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Washington state lawmakers consider allowing judges to reduce existing prison sentences | Local

Lawmakers in the Washington Senate discussed legislation Thursday that would allow judges to review and shorten long prison sentences, including life sentences.

2001 billalso known as the Judicial Discretion Act, was drafted by Charles Longshore, a criminal justice activist incarcerated in a prison north of Olympia. It is sponsored by Rep. Tarra Simmons, D-Kitsap, Washington’s first formerly incarcerated congresswoman.

“There is nothing more (the Department of Corrections) can offer me. I am considered a low risk to reoffend,” said Longshore, who is serving time for the murders of two people in 2012. “I have reconciled all the broken relationships. I took responsibility for my actions and heard the words “I forgive you” from the survivors of my case.

“But even after this message that I give you, I still have two decades left to serve,” Longshore said. “When will our state begin to review the sentences imposed?

The Judicial Discretion Act passed the House but did not make it to a Senate committee hearing during the 2024 legislative session, derailing the bill this year. In the meantime, lawmakers can still hold work sessions to learn more about the legislation. The next session begins on January 13, 2025.

Under the Judicial Discretion Act, people convicted of aggravated first-degree murder or considered “persistent offenders” would not be eligible for resentencing. Otherwise, prisoners are eligible if they have served 10 years if convicted as an adult or 7 years if convicted as a juvenile. Petitioners would have to demonstrate “substantial rehabilitation,” “minimal risk of reoffending,” or evidence of facts that were not available at the time of sentencing.

The state abolished parole in 1984, with few exceptions, during the national “tough on crime” movement. Prosecutors can seek a new sentence under a law that came into force in 2020Senate Bill 6164, but filed only 43 petitions out of 1,292 requests, according to public records requests data submitted by the Washington State Office of Public Defender.

“6164 is frankly a low priority,” Chad Enright, representing the Washington Prosecutors Association, said before lawmakers Thursday. “We do not have the staff to carry out substantial new convictions. »

The impact on victims, people in prison

Enright said he supported the bill but worried about the implications for crime victims, who may have to relive trauma during a prisoner’s motion, and for prosecutors, who are grappling with a lack of staff. Enright said a third of the positions in his Kitsap County office are empty. The Washington State Association of Counties said if the bill passes, the Legislature will need to provide counties with significant resources to implement it.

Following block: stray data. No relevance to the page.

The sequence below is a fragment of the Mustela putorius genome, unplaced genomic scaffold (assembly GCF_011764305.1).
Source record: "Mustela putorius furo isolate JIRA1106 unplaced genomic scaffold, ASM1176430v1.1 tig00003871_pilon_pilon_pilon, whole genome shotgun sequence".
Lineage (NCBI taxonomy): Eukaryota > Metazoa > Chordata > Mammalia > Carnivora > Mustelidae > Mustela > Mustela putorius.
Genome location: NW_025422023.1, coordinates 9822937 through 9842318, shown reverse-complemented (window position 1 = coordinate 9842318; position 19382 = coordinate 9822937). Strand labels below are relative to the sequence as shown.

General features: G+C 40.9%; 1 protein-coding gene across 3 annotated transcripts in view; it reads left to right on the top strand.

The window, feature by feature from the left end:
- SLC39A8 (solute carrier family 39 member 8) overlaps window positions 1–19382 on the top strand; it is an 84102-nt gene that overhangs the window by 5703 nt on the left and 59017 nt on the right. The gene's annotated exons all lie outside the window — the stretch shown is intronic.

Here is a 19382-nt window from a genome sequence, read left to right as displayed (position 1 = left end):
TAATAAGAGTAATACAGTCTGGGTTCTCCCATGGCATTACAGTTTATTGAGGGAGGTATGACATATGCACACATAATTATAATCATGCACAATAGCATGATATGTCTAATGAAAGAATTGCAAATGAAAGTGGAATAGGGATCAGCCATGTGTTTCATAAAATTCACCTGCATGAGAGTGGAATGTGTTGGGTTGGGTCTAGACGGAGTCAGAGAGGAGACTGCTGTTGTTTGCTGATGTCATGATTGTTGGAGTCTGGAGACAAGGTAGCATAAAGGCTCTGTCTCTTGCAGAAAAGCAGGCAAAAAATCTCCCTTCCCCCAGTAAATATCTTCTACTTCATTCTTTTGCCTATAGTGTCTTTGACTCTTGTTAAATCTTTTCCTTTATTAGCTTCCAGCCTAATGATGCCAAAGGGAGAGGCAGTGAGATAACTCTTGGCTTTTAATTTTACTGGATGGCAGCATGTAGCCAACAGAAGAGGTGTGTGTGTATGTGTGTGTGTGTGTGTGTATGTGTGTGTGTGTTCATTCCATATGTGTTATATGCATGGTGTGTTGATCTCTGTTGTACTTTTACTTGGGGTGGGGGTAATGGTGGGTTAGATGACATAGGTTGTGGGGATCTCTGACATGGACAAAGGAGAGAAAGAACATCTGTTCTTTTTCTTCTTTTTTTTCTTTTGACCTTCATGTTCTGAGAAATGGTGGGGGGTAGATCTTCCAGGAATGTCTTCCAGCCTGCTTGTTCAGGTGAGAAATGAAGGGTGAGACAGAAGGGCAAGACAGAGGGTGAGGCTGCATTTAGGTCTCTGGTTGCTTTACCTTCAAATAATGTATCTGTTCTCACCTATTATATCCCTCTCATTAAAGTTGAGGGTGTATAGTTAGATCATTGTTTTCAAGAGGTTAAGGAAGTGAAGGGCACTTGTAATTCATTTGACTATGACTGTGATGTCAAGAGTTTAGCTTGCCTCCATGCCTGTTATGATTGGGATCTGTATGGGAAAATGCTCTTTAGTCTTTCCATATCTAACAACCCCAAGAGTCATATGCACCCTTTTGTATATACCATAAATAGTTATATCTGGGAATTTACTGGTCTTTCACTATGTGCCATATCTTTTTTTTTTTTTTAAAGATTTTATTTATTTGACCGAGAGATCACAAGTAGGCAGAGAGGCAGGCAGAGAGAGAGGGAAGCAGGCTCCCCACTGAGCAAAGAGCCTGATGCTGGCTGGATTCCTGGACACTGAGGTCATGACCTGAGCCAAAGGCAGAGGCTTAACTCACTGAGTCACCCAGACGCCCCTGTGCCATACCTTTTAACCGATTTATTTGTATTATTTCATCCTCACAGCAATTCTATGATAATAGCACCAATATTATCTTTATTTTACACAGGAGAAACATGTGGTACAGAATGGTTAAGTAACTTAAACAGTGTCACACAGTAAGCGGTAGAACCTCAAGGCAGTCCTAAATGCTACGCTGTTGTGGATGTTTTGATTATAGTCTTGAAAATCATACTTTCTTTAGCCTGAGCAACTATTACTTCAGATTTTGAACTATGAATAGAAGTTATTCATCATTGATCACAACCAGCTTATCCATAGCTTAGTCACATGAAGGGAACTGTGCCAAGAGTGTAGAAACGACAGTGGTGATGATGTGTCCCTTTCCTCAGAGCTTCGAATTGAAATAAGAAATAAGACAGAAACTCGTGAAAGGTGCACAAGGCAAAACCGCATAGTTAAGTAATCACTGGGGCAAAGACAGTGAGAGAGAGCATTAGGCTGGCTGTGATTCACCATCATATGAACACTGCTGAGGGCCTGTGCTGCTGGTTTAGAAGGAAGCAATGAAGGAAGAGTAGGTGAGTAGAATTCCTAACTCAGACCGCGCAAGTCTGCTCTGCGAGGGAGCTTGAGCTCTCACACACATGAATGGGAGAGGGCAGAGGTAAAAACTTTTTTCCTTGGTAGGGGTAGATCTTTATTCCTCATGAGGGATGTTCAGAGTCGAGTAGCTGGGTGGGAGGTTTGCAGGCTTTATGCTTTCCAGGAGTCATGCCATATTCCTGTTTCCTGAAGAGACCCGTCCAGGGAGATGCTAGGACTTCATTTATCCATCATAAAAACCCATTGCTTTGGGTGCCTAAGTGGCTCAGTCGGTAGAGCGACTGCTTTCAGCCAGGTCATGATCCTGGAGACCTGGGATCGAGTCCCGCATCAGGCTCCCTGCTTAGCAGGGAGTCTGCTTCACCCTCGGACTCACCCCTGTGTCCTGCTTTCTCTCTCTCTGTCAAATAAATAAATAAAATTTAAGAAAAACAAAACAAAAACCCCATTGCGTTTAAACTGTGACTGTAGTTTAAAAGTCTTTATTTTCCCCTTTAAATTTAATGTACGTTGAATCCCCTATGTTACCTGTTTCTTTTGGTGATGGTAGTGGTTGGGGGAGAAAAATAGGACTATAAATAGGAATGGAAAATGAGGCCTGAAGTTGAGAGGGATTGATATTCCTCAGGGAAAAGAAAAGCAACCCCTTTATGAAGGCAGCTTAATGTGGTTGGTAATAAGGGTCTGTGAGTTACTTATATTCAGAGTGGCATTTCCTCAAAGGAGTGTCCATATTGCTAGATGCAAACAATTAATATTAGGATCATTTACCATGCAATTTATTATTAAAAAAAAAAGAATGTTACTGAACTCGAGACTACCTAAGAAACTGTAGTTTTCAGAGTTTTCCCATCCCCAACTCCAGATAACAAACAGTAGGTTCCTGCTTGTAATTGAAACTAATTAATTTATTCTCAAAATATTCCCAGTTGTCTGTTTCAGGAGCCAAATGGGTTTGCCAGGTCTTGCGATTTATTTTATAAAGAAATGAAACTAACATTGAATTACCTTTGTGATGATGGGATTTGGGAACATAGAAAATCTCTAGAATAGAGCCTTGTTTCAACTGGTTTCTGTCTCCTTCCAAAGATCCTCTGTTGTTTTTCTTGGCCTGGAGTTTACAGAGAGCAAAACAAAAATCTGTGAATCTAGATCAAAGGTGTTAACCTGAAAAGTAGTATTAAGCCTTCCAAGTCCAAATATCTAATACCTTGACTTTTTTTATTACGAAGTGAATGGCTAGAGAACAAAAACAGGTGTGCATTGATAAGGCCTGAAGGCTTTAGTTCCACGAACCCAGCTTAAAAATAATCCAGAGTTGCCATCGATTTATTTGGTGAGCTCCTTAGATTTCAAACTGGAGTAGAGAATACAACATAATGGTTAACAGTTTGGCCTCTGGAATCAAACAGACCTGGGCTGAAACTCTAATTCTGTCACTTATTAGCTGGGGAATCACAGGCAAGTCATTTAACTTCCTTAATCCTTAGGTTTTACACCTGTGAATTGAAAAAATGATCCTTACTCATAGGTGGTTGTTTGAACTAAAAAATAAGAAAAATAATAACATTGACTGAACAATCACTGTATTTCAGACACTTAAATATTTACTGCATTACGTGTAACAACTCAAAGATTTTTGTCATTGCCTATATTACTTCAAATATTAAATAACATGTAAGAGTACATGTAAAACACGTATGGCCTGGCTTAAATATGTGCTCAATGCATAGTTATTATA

A sexual assault survivor, identified only as Lynne, pleaded with lawmakers not to allow people convicted of sexual assault to be eligible under the law if it passes.

“Should the conduct in prison outweigh the severity of the crime? Should victims of sexual assault break old wounds in order to meet an offender’s request for early release? » said Lynne. “We must not inflict further harm on innocent survivors. »

But groups representing survivors testified in favor of the legislation and praised the victims’ fund it would also create to support survivors through services and training. Em Stone, public policy director for the Washington State Coalition Against Domestic Violence, referenced surveys suggesting crime victims are twice as likely to support rehabilitation rather than incarceration.

“What we hear most from survivors is that they want the abuse to stop and for the person who hurt them to get help,” said Stone, who also emphasized that the majority of incarcerated women are survivors of domestic violence violence, and many are in prison for crimes related to their abuse.

Currently and formerly incarcerated people said the Judicial Discretion Act would give hope to prisoners and encourage their rehabilitation. Jacob Schmitt, who was released from prison under Senate Bill 6164, called the system created by the 2020 law a “failed process” and said his release required “a tremendous amount of leverage.”

“I don’t know how we can make this a recipe that works well for county prosecutors or for defense attorneys,” Schmitt said. “But I want to emphasize to the committee that these factors should not be the deciding factors in how we administer justice – particularly when we know better. »

The Washington State Office of Public Defender, the Washington Defender Association, and the Washington State Minority and Justice Commission also testified on their behalf, noting the disproportionate impacts of incarceration on communities of color and cases where they saw people grow and change in prison.

“We don’t have discussions about the cost of incarcerating people,” said King County Superior Court Judge Veronica Galván, co-chair of the Minority and Justice Commission. “When it comes to correcting an injustice, we always say that “correcting our mistakes costs too much”. I argue that not correcting them represents an even greater cost.

This story was originally published on Washington State Standard.